After delegates carried a motion from the Prison Officers’ Association urging trade unions to mount campaigns and consider the “practicalities of a general strike”, general secretary Paul Noon said:
“This was congress rhetoric, not the reality of defending members against government policy.
“The way to change policies and governments is at the ballot box and not by industrial action. Our members would not support a general strike and I do not believe the majority of trade unionists would do so either.”
In the debate, the POA’s Stephen Gillan urged a robust response to government attacks on working people and the most vulnerable in society. He cited job losses, child poverty, food banks, the Beecroft report, pay freezes, dismantling public services, youth unemployment and the higher state pension age.
Gillan said the motion did not commit unions to a general strike, but to considering its practicalities. He called on unions to “take the fight to the coalition government.”
But Noon said the motion was “a distraction” from the great work the TUC had done and was doing in the Future That Works campaign. This had already won support from delegates in an earlier motion that committed unions to co-ordinate strike action against austerity policies.
“A general strike does not reflect the reality of where we are, either as a union or a movement. That’s not to say we won’t support industrial action where appropriate and where we have a legitimate trade dispute.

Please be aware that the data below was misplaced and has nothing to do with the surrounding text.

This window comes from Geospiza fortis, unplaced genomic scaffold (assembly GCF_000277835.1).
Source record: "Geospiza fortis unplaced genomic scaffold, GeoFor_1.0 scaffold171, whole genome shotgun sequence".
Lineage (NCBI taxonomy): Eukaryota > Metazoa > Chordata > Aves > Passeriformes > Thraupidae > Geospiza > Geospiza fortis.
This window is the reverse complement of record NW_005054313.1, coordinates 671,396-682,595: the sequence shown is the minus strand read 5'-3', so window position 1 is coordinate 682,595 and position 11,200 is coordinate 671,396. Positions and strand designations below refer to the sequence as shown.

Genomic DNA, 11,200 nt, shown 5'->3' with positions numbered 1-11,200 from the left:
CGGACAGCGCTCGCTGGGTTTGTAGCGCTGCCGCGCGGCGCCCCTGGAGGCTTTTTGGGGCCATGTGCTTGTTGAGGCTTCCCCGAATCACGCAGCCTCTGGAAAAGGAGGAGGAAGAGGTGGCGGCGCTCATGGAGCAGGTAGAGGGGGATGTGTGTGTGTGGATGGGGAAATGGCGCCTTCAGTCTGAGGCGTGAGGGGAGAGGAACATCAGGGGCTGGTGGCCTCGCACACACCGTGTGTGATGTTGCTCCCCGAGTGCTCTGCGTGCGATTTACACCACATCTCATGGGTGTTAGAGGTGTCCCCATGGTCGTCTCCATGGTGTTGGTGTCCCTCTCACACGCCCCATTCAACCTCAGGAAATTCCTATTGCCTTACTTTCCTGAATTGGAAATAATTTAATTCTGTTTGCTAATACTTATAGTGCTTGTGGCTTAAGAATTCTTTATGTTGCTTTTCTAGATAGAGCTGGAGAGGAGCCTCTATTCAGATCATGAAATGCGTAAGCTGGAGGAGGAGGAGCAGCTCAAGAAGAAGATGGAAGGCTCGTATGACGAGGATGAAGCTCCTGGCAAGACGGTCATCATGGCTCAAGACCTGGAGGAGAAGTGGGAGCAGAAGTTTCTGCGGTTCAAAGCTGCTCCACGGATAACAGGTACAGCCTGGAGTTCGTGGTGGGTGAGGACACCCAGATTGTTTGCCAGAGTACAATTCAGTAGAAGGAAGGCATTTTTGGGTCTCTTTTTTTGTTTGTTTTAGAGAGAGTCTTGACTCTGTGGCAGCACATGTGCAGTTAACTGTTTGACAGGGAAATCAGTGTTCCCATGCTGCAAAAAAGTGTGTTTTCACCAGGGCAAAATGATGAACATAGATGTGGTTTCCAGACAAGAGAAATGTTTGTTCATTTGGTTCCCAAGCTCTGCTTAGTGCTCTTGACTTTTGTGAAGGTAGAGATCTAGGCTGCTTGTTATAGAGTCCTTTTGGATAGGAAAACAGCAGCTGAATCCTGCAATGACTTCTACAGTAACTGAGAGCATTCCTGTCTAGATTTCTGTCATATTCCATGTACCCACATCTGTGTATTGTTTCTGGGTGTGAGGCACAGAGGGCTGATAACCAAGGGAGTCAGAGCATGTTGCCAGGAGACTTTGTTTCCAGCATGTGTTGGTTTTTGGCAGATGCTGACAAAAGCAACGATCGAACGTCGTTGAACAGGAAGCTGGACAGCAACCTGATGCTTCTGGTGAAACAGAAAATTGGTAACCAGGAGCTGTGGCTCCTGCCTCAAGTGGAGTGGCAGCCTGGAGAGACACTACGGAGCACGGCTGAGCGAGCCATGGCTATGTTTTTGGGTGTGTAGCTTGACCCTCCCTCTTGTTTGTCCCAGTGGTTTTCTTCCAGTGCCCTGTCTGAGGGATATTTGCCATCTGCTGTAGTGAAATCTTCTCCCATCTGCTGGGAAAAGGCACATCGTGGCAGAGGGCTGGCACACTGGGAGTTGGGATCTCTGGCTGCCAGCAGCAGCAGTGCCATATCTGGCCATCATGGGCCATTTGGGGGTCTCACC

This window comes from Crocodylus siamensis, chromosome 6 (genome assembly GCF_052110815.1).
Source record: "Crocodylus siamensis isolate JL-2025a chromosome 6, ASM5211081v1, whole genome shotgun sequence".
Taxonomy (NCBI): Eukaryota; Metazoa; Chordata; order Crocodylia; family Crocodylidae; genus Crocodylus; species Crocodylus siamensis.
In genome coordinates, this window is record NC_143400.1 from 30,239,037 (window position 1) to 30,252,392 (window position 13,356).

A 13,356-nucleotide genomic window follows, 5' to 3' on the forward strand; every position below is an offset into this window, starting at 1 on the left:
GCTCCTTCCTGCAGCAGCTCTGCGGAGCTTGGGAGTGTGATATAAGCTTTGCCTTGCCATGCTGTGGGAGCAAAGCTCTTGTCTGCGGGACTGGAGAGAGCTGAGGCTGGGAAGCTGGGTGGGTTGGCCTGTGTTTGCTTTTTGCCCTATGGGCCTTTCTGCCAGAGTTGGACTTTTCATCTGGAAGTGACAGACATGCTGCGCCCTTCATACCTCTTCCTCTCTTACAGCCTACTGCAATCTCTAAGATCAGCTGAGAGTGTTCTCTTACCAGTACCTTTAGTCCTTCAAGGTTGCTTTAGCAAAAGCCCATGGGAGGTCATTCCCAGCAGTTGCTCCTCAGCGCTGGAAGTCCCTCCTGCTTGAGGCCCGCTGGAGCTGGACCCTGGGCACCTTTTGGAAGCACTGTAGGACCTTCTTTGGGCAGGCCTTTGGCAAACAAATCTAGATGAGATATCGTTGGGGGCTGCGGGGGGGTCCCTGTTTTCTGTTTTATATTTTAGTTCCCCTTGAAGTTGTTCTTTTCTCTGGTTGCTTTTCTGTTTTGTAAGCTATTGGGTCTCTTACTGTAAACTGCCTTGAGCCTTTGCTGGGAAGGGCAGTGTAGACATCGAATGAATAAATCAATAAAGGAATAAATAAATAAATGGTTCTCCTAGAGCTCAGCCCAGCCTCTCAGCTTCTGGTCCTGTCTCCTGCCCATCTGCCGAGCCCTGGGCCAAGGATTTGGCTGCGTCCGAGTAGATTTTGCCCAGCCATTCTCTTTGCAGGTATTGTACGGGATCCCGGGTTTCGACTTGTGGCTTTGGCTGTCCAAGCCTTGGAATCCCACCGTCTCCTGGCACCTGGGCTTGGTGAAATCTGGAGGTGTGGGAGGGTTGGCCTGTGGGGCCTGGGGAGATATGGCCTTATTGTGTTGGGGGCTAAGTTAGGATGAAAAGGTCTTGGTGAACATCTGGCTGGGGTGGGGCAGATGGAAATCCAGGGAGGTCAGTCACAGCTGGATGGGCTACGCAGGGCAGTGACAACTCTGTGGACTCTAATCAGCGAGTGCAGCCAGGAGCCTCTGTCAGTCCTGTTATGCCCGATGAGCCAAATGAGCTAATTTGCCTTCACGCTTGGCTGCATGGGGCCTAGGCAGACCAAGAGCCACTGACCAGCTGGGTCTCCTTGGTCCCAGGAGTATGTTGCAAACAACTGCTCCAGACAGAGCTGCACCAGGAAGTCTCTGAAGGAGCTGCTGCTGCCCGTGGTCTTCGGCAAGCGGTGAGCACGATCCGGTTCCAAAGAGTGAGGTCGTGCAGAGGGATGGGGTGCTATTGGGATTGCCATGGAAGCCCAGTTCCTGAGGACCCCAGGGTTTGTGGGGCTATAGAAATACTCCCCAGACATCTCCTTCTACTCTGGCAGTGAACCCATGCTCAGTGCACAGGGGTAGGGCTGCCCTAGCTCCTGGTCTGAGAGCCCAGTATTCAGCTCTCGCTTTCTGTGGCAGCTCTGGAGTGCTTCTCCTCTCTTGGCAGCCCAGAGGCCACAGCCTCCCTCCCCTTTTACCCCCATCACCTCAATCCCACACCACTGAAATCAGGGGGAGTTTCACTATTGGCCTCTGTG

“We are not going to pretend that we are anywhere near a generalised public sector and private sector strike call. And there are profound doubts about whether a legitimate trade dispute even exists.
“Far from making our enemies and opponents tremble in their shoes, a call like this will be seen as a welcome stick to beat us with – a diversion from their failings.”
Unions representing teachers (NASUWT), airline pilots (BALPA), university lecturers (ATL) and shop workers (USDAW) backed Prospect in the debate.
They warned that a general strike would not be supported by the great majority of private sector workers, who are not in a union; would provoke government to pass new anti-trade union laws; and would present huge practical difficulties to organise.
Mary Bousted (ATL) argued that George Osborne had been booed at the Paralympics. Just as unions were gaining the ear of the public “we go and change the message.”
John Hannett (USDAW) said a general strike call would fall flat when the real challenge was to educate members about the failings of government policy. “A general strike does not reflect the mood of the country or of working people.”
But the combined vote of the biggest TUC unions, including Unite, PCS, UCATT, CWU and RMT, ensured the motion was carried.